At The American Conservative, Donald Devine gives credit to Tucker Carlson who, as Devine writes, was “ahead of the curve.” Carlson has awoken conservatives to the reality that today’s GOP isn’t their father’s GOP, nor will it be. Times are changing, and sharp eyed observers like Carlson will be necessary guides. Devine, in his piece also writes that whatever his faults, he loves President Trump for forcing this drastic rethink. He writes:
Whatever his faults, I love President Donald Trump. He’s forced conservative and libertarian intellectuals to rethink their long-held assumptions, something mere reasoning could not accomplish.
Take Tucker Carlson, who was ahead of the curve, as he often is:
If you’re a kind of conventional conservative, like I have been for most of my life, you’ve been—I’m 49, so I grew up in the Reagan era and I was trained to believe that the singular threat to our liberty was government. That’s what Reagan said. He was probably right at the time. And it takes a while, if you’ve grown up believing that, to readjust to the new reality, which is now the singular threat to your freedoms, to your freedom of association, certainly to your freedom of speech, to your ability to think, is technology. It’s the big tech companies. It’s Google primarily, but it’s also Facebook and Twitter and the rest. Simple question: who knows more about you, Google or the Social Security Administration? There’s no contest.
A more scholarly nationalist critique of libertarian-conservative assumptions was presented by Modern Age editor Daniel McCarthy:
I consider libertarianism to be every bit as much a suicidal ideology as left-liberalism. In some ways it is even more so, as libertarians are more oblivious than left-liberals to the consequences for themselves of hewing to their ideology. It seems to me that a healthy polity needs a middle class, and a country that is going to remain economically viable for as long as possible needs to have a commanding advantage in high-end manufacturing and producing goods that the rest of the world wants to buy. We still have some of these advantages right now, but we’re forsaking them. Our country went from being underdeveloped at its founding to being a techno-industrial powerhouse in the 19th and 20th centuries while employing a great many economic policies that libertarians don’t like.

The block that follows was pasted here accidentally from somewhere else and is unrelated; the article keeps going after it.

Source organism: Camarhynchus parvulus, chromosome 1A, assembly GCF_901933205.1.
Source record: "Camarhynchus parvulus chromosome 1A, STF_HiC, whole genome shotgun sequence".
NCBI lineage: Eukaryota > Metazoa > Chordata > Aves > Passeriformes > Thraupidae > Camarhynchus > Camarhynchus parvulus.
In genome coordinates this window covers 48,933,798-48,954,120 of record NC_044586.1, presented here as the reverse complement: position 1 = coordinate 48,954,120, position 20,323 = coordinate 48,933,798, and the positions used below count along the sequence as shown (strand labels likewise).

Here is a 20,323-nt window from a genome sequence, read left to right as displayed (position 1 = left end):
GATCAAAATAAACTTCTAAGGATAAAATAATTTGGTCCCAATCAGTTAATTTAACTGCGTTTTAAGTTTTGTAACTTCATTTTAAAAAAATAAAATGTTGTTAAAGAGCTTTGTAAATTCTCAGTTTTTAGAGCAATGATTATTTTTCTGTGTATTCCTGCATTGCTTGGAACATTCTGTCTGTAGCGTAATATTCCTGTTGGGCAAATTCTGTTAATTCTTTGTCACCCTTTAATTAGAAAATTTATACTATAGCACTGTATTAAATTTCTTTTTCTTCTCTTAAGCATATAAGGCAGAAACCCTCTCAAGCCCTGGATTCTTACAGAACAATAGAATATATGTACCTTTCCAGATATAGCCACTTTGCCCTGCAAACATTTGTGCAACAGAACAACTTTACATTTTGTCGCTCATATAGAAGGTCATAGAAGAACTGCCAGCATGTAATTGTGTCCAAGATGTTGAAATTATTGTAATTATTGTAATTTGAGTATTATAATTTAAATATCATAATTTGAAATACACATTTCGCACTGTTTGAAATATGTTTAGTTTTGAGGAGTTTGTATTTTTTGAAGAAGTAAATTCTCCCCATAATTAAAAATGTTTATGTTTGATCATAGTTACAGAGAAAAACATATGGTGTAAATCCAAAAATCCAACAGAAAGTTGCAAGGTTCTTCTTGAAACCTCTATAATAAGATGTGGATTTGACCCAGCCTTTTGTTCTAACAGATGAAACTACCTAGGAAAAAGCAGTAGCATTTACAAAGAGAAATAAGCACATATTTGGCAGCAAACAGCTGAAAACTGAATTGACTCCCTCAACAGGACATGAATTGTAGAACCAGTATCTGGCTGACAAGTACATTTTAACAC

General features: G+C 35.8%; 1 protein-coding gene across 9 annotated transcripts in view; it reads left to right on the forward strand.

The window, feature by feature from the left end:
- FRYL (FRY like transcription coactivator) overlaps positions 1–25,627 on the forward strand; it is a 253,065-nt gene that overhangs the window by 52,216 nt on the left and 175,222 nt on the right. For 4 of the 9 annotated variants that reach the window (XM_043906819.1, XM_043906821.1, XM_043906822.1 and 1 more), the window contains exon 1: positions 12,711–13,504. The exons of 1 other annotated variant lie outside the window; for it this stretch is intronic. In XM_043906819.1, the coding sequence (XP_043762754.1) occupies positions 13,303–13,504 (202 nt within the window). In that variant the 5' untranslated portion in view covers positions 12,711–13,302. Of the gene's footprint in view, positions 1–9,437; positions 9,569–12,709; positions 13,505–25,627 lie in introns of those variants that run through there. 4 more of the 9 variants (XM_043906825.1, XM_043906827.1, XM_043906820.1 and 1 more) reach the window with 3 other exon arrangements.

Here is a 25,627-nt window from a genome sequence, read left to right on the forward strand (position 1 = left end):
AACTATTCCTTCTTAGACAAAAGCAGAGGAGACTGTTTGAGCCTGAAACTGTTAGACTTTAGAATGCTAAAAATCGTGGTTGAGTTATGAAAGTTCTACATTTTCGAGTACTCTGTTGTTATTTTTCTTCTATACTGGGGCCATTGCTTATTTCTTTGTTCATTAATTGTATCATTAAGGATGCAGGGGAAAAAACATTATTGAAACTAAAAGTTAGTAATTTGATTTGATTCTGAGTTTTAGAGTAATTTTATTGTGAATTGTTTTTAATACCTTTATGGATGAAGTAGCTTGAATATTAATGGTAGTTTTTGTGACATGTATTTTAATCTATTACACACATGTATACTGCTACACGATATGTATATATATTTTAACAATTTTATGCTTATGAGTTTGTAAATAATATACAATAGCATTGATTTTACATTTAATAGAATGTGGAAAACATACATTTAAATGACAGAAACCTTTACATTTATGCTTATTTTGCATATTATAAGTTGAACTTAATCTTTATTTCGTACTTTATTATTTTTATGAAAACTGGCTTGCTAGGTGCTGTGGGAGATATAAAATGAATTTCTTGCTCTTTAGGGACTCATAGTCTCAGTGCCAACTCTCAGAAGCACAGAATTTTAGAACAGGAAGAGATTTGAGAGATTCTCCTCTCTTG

McCarthy’s problem today is that “Libertarians take for granted the conditions of the 20th Century and don’t imagine anything could ever really change.” The 80-year-old New Deal is assumed to be the only challenge they’re worried about: “If we just cut taxes and de-regulate hair-braiding, the market will take care of the rest.” Rather, the market actually depends upon a civilization, a way of life, one that can survive even bankruptcy “but it can’t survive the global transformation that’s coming if we do nothing.” He argues that “the timeline for political crisis is shorter than the timeline for economic crisis.” Amid that crisis, “there will be a hard left or hard right political turn,” where the “urban administrative overclass will continue to grow in power and wealth, the urban and suburban lower class will become increasingly servile (or else restive), and the old middle class and heartland will be economically sidelined and in many places depopulated.”
Read more here.